What the Bishops, the Catechism and St. Thomas Aquinas Say About Immigration
“Political authorities, for the sake of the common good for which they are responsible, may make the exercise of the right to immigrate subject to various juridical conditions, especially with regard to the immigrants' duties toward their country of adoption.” (CCC 2241)
On January 27, President Donald J. Trump signed an Executive Order which was intended to protect the nation from foreign terrorist entry into the United States. The Order imposed a temporary ban on entry to the U.S. from seven predominantly Muslim nations, including Iraq and Syria. A just-released Rasmussen Poll showed that 57% of likely voters supported the idea of a temporary ban on immigration from the political hot spots, while only 33% are opposed.
But not so, the U.S. Bishops. As faithful shepherds who carry the message of the gospel to Catholics and to the people of America, many of the bishops have released statements emphasizing the need for mercy and compassion. With their commitment to “welcoming the stranger,” they have opposed President Trump's temporary ban, concerned that refugees will be in danger and will not find security on American soil.
The USCCB released a statement expressing their solidarity with Muslims and voicing their deep concern over religious liberty issues. The statement – which is co-signed by Bishop Mitchell Rozanski (Chair, USCCB Committee on Ecumenical and Interreligious Affairs), Bishop William Lori (Chair, Ad Hoc Committee for Religious Liberty), and Bishop Oscar Cantú (Chair, Committee on International Justice and Peace) – expresses regret that Friday evening's Executive Order should have generated fear and anxiety among refugees, immigrants and others, and says:
“...we join with other faith leaders to stand in solidarity again with those affected by this order, especially our Muslim sisters and brothers. We also express our firm resolution that the Order's stated preference for "religious minorities" should be applied to protect not only Christians where they are a minority, but all religious minorities who suffer persecution, which includes Yazidis, Shia Muslims in majority Sunni areas, and vice versa.
While we also recognize that the United States government has a duty to protect the security of its people, we must nevertheless employ means that respect both religious liberty for all, and the urgency of protecting the lives of those who desperately flee violence and persecution. It is our conviction as followers of the Lord Jesus that welcoming the stranger and protecting the vulnerable lie at the core of the Christian life. And so, to our Muslim brothers and sisters and all people of faith, we stand with you and welcome you.”
Individual bishops also felt called to address the issue.
Over on Twitter, Cardinal Blase Cupich of Chicago called the imposition of a temporary travel ban on citizens from seven Muslim-majority countries “a dark moment in U.S. history.”
Speaking at a Mass at Regina Dominican High School in Wilmette, Cardinal Cupich told students that they must “...care for all people, whether they are the unborn, the homeless or the convicted,” and the cardinal added to that list “the refugee who now is being kept out of our country because of an executive order.”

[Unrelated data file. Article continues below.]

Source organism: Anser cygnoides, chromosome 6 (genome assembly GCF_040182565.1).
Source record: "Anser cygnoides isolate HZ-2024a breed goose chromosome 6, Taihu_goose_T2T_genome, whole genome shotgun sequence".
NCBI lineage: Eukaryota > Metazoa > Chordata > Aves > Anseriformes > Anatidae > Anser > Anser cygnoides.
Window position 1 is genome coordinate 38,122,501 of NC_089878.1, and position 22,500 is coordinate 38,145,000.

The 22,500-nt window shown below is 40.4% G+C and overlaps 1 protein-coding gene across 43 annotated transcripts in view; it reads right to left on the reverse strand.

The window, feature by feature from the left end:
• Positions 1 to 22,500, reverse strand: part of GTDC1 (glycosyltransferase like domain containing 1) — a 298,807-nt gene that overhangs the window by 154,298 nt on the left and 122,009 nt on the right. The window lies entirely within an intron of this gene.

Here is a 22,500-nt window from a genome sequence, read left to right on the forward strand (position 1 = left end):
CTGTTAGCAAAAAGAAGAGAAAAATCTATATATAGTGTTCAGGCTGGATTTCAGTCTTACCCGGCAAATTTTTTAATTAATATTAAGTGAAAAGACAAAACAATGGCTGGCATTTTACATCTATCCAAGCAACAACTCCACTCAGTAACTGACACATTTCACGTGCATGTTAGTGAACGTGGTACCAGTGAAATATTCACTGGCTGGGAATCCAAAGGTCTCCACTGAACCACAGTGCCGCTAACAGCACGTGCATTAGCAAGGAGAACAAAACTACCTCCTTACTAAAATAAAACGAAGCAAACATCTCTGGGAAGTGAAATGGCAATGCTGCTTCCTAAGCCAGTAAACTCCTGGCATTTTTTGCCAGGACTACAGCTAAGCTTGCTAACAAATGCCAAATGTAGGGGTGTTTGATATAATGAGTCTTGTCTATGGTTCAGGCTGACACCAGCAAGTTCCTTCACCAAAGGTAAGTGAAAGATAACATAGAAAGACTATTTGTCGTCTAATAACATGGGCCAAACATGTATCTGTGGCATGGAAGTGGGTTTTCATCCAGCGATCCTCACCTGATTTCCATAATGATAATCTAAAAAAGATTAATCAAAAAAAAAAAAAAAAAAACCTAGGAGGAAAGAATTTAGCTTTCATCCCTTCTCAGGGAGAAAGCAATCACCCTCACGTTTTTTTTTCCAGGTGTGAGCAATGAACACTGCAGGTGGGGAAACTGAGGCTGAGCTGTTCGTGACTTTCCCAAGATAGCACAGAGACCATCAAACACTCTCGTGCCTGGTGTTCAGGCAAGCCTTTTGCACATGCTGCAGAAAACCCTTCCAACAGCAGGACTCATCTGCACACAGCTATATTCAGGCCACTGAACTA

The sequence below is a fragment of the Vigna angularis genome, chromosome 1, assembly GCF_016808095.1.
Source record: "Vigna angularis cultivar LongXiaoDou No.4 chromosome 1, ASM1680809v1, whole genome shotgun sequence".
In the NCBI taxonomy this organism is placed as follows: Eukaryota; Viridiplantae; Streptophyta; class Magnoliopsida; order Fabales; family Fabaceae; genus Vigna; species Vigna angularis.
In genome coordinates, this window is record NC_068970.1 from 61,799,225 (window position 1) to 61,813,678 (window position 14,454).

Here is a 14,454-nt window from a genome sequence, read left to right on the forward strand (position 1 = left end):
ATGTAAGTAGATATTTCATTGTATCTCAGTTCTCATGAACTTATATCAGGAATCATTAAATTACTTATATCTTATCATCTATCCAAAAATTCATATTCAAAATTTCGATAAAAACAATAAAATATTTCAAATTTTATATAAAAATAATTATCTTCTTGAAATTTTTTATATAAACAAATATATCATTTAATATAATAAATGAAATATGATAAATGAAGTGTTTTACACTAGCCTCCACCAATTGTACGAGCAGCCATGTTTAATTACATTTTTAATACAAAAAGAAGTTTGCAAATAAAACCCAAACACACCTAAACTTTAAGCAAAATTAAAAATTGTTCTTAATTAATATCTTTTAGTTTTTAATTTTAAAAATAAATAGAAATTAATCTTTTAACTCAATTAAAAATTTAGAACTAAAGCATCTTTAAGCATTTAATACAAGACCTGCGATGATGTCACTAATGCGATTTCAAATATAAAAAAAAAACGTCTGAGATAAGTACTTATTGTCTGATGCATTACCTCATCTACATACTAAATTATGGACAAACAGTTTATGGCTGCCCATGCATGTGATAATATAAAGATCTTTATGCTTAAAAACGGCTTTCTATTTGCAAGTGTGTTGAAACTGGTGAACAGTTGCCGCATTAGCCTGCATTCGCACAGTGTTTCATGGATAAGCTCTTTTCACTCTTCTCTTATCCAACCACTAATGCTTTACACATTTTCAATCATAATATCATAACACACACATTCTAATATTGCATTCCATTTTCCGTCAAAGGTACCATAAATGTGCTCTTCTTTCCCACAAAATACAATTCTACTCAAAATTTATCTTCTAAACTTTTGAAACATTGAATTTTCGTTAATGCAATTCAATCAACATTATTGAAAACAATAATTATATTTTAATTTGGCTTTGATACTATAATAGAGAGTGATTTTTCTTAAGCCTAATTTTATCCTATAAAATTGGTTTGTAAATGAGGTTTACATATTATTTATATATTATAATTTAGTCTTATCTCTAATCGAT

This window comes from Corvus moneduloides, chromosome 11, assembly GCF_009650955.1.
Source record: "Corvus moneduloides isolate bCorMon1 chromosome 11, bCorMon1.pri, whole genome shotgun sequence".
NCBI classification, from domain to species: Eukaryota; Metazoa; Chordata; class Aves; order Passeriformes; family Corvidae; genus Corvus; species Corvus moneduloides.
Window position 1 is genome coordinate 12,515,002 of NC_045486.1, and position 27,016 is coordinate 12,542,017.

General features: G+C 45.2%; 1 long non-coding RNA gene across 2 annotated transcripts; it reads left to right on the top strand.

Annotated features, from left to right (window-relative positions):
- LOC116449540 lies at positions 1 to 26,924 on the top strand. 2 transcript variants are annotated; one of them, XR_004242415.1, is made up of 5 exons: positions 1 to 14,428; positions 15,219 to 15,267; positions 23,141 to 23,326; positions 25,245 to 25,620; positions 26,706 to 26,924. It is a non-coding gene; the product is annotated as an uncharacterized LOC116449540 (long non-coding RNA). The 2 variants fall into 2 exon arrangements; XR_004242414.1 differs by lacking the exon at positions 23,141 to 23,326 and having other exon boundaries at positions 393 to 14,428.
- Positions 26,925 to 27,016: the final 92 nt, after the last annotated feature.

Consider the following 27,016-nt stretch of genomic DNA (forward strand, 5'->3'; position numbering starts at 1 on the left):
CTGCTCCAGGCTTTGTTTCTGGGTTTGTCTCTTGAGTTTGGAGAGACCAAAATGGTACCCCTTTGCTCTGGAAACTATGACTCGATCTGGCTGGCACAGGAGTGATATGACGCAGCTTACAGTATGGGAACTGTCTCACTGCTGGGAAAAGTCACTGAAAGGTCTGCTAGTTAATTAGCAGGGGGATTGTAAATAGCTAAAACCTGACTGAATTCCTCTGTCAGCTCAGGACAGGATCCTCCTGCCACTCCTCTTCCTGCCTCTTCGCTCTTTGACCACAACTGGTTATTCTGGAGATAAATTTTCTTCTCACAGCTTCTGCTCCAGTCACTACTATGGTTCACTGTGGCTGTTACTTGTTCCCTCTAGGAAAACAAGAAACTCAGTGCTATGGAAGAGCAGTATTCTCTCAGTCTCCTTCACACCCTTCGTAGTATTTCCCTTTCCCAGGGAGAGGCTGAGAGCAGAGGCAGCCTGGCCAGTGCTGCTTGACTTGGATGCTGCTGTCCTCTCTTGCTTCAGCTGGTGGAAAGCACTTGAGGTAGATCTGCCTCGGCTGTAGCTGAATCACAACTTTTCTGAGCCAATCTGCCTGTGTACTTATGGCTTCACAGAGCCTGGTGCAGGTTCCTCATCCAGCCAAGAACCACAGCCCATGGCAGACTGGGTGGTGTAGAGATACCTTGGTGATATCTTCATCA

Cardinal Joseph Tobin, C.Ss.R., Archbishop of Newark, also objected – calling the United States “an open and welcoming nation.” President Trump's action, the cardinal believed, demonstrated irrational fear, prejudice and persecution. In a statement on the archdiocesan website, Cardinal Tobin wrote,
“Closing borders and building walls are not rational acts. Mass detentions and wholesale deportation benefit no one; such inhuman policies destroy families and communities.
In fact, threatening the so-called 'sanctuary cities' with the withdrawal of federal funding for vital services such as healthcare, education and transportation will not reduce immigration. It only will harm all good people in those communities.”
Cardinal Donald Wuerl, Archbishop of Washington, expressed concern that humanitarian concerns must still be addressed, even as the government seeks to protect American citizens. Cardinal Wuerl said:
“As the federal government pursues any legitimate national security concerns, we hope that it will do so not at the expense of innocent people who are in need, and that it will take all necessary actions to ensure that their safety is protected and that it will expedite all processes to address the need for humanitarian relief....
Through our immigrant and refugee outreach programs, we must continue to serve as a visible sign of God's mercy and our solidarity with our brothers and sisters no matter how far they may have traveled.”
Aquinas and the Catechism: A Different Perspective
But St. Thomas Aquinas would seem to approach the issue of immigration from a different perspective. In his Summa Theologiae, Aquinas was careful to divide relationships with foreigners into two categories: peaceful, and hostile. Among peaceful relationships, he identified three types of encounter which the Jews might have with foreigners who entered their lands:
- Sometimes, foreigners simply passed through their land as travelers;
- Foreigners came to dwell in their land as newcomers. In Exodus 22:21 and again in Exodus 22:9, the Law protected the rights of newcomers, warning “Thou shalt not molest a stranger”; and
- When any foreigner wished to be admitted entirely to their fellowship and mode of worship. In this instance, the newcomer was not to be automatically admitted to citizenship. Immigrants from some countries were not to be admitted to citizenship for two or three generations.